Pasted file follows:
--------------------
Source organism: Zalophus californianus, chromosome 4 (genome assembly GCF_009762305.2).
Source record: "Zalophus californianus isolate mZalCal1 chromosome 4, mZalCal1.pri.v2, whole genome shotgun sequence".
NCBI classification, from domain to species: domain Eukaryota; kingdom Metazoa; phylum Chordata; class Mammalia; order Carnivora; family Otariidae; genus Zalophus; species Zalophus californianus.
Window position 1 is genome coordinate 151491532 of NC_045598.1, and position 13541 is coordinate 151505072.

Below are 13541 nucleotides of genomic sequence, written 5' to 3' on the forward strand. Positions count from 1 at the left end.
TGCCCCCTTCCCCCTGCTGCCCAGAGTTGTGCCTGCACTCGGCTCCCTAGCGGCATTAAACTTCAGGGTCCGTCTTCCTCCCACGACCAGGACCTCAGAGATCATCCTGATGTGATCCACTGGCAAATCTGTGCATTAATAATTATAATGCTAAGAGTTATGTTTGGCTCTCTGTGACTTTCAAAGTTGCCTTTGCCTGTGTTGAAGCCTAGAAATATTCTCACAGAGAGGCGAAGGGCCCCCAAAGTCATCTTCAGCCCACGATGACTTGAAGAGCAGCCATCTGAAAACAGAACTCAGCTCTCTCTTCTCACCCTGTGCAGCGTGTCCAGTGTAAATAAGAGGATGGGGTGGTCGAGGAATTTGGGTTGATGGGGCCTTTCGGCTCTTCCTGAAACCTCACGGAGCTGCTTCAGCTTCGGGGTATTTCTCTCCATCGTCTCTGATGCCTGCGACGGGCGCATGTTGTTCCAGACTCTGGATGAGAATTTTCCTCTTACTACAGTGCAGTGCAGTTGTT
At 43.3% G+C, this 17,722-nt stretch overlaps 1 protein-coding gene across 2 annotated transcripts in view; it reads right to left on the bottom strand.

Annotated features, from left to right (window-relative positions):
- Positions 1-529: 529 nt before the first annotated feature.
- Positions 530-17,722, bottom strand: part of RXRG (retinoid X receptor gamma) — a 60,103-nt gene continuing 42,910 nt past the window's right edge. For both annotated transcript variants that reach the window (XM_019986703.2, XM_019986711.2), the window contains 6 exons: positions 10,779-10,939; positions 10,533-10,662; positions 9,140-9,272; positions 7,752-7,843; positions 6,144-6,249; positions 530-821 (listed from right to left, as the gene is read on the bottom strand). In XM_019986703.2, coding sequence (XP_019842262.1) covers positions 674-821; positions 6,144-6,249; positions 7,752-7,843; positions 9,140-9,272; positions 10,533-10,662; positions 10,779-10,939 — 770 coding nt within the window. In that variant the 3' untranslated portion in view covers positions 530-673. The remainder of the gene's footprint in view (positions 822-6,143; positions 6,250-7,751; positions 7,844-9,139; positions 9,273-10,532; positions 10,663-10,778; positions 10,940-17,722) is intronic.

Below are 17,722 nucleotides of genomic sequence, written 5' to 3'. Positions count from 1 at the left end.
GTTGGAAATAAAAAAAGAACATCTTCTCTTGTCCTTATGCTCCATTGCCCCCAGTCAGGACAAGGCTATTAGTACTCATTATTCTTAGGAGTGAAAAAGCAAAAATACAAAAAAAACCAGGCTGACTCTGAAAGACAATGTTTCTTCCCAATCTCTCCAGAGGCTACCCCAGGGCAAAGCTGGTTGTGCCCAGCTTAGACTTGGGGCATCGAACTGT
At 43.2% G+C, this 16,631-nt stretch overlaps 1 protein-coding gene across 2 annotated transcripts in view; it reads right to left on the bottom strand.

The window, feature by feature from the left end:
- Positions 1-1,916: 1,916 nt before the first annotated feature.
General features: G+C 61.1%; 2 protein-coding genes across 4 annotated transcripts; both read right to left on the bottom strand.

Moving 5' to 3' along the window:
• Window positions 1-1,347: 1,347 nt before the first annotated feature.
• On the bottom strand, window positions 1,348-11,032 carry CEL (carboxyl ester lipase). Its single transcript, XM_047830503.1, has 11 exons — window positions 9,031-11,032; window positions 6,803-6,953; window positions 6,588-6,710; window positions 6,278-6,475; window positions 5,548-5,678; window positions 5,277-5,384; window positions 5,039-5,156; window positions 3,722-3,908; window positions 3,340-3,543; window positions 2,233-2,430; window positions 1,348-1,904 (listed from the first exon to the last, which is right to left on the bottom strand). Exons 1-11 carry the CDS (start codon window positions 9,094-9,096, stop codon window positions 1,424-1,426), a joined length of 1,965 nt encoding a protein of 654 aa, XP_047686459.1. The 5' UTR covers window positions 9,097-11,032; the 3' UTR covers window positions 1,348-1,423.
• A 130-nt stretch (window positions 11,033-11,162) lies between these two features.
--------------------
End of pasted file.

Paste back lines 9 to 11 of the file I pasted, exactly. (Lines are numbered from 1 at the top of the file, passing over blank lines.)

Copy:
- Positions 1-529: 529 nt before the first annotated feature.
- Positions 530-17,722, bottom strand: part of RXRG (retinoid X receptor gamma) — a 60,103-nt gene continuing 42,910 nt past the window's right edge. For both annotated transcript variants that reach the window (XM_019986703.2, XM_019986711.2), the window contains 6 exons: positions 10,779-10,939; positions 10,533-10,662; positions 9,140-9,272; positions 7,752-7,843; positions 6,144-6,249; positions 530-821 (listed from right to left, as the gene is read on the bottom strand). In XM_019986703.2, coding sequence (XP_019842262.1) covers positions 674-821; positions 6,144-6,249; positions 7,752-7,843; positions 9,140-9,272; positions 10,533-10,662; positions 10,779-10,939 — 770 coding nt within the window. In that variant the 3' untranslated portion in view covers positions 530-673. The remainder of the gene's footprint in view (positions 822-6,143; positions 6,250-7,751; positions 7,844-9,139; positions 9,273-10,532; positions 10,663-10,778; positions 10,940-17,722) is intronic.

Below are 17,722 nucleotides of genomic sequence, written 5' to 3'. Positions count from 1 at the left end.